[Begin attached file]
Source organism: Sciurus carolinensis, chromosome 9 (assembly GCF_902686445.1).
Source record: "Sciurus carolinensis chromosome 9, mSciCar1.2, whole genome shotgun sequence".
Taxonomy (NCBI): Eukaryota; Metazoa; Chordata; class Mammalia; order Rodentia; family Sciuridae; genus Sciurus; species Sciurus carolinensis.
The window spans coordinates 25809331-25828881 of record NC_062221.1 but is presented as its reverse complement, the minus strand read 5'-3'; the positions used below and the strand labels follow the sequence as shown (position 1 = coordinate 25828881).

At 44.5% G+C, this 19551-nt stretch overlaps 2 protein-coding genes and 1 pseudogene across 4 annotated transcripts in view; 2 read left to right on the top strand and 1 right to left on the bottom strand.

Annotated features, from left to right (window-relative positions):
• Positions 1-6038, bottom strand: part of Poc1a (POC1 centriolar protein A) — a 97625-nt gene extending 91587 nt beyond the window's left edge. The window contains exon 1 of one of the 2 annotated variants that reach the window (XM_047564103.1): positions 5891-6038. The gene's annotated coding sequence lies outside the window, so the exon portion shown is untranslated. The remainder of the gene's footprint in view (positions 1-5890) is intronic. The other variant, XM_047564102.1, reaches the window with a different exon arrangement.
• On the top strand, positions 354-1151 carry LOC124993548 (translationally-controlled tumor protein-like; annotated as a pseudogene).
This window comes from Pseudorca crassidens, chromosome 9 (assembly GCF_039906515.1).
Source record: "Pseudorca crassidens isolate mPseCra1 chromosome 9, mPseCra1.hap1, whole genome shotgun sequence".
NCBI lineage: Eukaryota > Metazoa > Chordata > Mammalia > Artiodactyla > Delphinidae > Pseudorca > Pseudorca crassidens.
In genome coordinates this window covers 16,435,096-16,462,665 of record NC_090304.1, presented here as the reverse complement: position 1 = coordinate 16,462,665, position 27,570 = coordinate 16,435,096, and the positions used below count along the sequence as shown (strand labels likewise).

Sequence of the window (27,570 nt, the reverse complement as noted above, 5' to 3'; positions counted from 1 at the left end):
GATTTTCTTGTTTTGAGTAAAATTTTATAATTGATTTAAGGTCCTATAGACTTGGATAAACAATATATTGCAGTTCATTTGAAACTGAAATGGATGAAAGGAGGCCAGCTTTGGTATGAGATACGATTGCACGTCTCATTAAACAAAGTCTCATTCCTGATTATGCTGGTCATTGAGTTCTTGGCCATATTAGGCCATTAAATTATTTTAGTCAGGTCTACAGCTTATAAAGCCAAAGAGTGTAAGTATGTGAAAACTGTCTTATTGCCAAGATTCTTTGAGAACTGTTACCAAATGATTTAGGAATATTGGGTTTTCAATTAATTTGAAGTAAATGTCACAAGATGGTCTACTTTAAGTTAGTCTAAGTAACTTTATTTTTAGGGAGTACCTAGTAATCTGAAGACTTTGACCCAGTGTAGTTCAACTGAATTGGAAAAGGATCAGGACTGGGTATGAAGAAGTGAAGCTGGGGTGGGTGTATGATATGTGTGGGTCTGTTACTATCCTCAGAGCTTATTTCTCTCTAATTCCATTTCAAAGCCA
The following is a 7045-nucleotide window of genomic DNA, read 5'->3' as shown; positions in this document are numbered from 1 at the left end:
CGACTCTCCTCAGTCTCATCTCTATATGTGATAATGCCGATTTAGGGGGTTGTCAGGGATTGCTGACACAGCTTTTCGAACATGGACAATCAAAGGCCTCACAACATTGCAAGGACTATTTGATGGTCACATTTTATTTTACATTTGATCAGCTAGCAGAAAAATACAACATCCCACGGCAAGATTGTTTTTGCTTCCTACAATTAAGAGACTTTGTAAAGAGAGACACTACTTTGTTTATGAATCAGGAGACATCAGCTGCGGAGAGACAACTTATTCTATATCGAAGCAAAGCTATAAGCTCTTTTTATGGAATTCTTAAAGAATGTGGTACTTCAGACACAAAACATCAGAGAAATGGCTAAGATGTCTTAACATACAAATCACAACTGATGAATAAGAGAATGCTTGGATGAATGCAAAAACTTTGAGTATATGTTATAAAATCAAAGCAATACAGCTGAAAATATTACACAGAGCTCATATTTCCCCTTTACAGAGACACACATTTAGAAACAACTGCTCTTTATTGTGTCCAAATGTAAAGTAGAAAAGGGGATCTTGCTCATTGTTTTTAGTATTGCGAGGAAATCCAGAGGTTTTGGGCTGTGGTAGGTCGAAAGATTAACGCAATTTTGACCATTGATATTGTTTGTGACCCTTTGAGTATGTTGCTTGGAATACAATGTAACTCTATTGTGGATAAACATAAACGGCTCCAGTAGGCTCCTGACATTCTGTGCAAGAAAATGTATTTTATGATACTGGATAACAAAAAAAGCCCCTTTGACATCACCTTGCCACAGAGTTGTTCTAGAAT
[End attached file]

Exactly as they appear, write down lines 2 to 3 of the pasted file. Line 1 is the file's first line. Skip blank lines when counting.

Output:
Source record: "Sciurus carolinensis chromosome 9, mSciCar1.2, whole genome shotgun sequence".
Taxonomy (NCBI): Eukaryota; Metazoa; Chordata; class Mammalia; order Rodentia; family Sciuridae; genus Sciurus; species Sciurus carolinensis.